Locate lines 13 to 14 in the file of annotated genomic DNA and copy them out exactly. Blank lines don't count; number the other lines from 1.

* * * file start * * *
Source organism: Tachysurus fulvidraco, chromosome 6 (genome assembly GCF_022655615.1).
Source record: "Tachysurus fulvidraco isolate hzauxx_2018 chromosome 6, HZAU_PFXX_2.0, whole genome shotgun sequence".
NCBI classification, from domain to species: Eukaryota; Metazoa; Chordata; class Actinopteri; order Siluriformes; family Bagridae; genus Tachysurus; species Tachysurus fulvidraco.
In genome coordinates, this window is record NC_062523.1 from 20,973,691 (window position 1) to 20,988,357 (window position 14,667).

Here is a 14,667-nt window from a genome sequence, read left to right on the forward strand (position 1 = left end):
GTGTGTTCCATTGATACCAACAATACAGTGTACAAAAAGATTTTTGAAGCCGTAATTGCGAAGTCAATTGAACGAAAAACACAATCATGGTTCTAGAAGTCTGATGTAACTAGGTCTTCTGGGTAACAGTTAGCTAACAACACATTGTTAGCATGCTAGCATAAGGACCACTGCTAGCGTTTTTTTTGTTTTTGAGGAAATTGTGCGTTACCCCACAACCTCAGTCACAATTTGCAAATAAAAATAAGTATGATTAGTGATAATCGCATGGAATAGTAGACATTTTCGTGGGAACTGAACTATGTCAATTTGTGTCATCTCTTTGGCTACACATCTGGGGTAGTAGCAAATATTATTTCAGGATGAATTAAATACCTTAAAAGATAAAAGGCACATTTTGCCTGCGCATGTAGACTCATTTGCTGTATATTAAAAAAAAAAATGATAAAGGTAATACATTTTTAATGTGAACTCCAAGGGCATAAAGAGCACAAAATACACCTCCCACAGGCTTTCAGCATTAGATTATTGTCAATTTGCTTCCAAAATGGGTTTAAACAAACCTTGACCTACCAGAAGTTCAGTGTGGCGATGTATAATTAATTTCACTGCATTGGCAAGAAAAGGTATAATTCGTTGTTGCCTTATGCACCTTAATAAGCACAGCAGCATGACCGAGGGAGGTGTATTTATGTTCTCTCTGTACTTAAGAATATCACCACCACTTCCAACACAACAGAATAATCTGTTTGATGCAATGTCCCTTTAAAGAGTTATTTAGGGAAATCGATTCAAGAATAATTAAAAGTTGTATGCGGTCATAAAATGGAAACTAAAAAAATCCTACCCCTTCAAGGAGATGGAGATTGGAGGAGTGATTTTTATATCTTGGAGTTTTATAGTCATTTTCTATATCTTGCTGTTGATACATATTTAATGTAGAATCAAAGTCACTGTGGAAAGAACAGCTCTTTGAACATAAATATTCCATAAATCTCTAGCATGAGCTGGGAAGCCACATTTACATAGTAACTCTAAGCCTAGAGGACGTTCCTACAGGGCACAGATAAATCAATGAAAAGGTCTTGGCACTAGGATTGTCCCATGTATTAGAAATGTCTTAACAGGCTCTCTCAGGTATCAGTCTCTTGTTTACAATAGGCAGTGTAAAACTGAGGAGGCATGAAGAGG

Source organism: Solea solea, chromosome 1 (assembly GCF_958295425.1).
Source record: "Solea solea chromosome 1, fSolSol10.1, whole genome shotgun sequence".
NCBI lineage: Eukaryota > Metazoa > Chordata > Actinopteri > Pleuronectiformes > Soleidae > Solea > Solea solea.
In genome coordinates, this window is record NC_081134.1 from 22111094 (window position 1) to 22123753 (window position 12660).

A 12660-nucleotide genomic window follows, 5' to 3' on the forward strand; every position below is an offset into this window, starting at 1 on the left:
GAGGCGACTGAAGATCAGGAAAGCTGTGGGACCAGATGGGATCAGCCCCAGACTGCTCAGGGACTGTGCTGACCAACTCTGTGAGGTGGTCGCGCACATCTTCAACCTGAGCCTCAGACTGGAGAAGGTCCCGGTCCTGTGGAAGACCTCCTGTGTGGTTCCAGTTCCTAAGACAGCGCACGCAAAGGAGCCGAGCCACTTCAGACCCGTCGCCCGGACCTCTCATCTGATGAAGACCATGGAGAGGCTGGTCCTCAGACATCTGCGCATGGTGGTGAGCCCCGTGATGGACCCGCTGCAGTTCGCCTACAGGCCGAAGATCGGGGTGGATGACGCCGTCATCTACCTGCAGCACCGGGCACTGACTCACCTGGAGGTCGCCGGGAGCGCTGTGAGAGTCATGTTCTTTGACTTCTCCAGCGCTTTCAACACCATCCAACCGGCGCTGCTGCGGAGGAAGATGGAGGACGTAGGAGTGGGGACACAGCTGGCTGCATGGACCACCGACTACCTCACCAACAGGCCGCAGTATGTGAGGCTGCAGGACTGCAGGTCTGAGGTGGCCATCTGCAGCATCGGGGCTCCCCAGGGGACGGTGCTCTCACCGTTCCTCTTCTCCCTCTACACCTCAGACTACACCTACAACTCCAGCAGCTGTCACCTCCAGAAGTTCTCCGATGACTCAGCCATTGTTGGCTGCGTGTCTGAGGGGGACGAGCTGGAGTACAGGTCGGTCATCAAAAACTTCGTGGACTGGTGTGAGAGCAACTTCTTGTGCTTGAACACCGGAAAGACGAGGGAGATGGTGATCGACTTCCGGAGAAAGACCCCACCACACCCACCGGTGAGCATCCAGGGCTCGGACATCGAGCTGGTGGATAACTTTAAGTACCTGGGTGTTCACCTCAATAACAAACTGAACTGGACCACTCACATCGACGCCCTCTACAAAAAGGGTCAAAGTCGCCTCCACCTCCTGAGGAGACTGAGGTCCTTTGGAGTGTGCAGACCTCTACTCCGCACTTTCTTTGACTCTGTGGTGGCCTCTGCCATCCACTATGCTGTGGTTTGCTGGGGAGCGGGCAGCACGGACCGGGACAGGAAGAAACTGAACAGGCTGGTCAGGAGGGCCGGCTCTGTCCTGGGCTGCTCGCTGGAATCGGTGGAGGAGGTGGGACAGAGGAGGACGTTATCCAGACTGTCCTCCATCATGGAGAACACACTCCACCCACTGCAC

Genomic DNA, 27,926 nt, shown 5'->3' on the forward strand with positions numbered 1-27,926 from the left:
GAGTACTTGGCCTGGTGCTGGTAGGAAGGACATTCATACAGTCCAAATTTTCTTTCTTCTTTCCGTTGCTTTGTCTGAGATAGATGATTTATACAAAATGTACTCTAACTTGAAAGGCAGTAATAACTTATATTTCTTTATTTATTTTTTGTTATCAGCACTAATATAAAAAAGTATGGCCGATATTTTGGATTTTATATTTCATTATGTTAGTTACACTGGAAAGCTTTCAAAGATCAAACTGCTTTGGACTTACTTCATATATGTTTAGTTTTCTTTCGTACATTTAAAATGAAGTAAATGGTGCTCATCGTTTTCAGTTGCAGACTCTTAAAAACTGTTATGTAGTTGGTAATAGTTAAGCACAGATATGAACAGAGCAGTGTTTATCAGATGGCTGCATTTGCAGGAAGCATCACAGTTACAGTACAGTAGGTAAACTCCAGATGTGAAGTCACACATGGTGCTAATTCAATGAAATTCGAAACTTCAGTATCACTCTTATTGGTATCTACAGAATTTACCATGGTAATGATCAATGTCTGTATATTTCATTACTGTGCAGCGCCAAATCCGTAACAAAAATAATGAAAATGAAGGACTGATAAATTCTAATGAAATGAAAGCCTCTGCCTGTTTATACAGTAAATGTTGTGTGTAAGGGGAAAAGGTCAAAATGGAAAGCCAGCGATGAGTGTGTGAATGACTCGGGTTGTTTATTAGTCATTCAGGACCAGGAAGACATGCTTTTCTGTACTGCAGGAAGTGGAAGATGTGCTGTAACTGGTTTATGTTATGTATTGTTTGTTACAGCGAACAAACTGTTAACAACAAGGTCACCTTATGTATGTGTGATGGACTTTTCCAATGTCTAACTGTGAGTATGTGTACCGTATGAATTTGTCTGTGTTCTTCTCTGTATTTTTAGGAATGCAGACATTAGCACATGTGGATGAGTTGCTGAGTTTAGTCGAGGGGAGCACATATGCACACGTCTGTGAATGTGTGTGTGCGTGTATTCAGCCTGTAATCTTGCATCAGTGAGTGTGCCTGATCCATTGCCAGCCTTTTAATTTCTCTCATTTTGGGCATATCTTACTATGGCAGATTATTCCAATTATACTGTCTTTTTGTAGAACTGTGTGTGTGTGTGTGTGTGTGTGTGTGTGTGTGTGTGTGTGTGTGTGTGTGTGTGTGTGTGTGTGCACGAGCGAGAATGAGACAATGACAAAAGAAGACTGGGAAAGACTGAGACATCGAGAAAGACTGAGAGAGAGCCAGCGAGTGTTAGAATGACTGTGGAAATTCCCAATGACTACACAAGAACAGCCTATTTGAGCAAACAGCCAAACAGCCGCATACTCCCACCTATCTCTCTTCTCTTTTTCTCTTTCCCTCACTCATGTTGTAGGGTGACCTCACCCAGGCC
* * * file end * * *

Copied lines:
Genomic DNA, 27,926 nt, shown 5'->3' on the forward strand with positions numbered 1-27,926 from the left:
GAGTACTTGGCCTGGTGCTGGTAGGAAGGACATTCATACAGTCCAAATTTTCTTTCTTCTTTCCGTTGCTTTGTCTGAGATAGATGATTTATACAAAATGTACTCTAACTTGAAAGGCAGTAATAACTTATATTTCTTTATTTATTTTTTGTTATCAGCACTAATATAAAAAAGTATGGCCGATATTTTGGATTTTATATTTCATTATGTTAGTTACACTGGAAAGCTTTCAAAGATCAAACTGCTTTGGACTTACTTCATATATGTTTAGTTTTCTTTCGTACATTTAAAATGAAGTAAATGGTGCTCATCGTTTTCAGTTGCAGACTCTTAAAAACTGTTATGTAGTTGGTAATAGTTAAGCACAGATATGAACAGAGCAGTGTTTATCAGATGGCTGCATTTGCAGGAAGCATCACAGTTACAGTACAGTAGGTAAACTCCAGATGTGAAGTCACACATGGTGCTAATTCAATGAAATTCGAAACTTCAGTATCACTCTTATTGGTATCTACAGAATTTACCATGGTAATGATCAATGTCTGTATATTTCATTACTGTGCAGCGCCAAATCCGTAACAAAAATAATGAAAATGAAGGACTGATAAATTCTAATGAAATGAAAGCCTCTGCCTGTTTATACAGTAAATGTTGTGTGTAAGGGGAAAAGGTCAAAATGGAAAGCCAGCGATGAGTGTGTGAATGACTCGGGTTGTTTATTAGTCATTCAGGACCAGGAAGACATGCTTTTCTGTACTGCAGGAAGTGGAAGATGTGCTGTAACTGGTTTATGTTATGTATTGTTTGTTACAGCGAACAAACTGTTAACAACAAGGTCACCTTATGTATGTGTGATGGACTTTTCCAATGTCTAACTGTGAGTATGTGTACCGTATGAATTTGTCTGTGTTCTTCTCTGTATTTTTAGGAATGCAGACATTAGCACATGTGGATGAGTTGCTGAGTTTAGTCGAGGGGAGCACATATGCACACGTCTGTGAATGTGTGTGTGCGTGTATTCAGCCTGTAATCTTGCATCAGTGAGTGTGCCTGATCCATTGCCAGCCTTTTAATTTCTCTCATTTTGGGCATATCTTACTATGGCAGATTATTCCAATTATACTGTCTTTTTGTAGAACTGTGTGTGTGTGTGTGTGTGTGTGTGTGTGTGTGTGTGTGTGTGTGTGTGTGTGTGTGTGTGTGTGCACGAGCGAGAATGAGACAATGACAAAAGAAGACTGGGAAAGACTGAGACATCGAGAAAGACTGAGAGAGAGCCAGCGAGTGTTAGAATGACTGTGGAAATTCCCAATGACTACACAAGAACAGCCTATTTGAGCAAACAGCCAAACAGCCGCATACTCCCACCTATCTCTCTTCTCTTTTTCTCTTTCCCTCACTCATGTTGTAGGGTGACCTCACCCAGGCC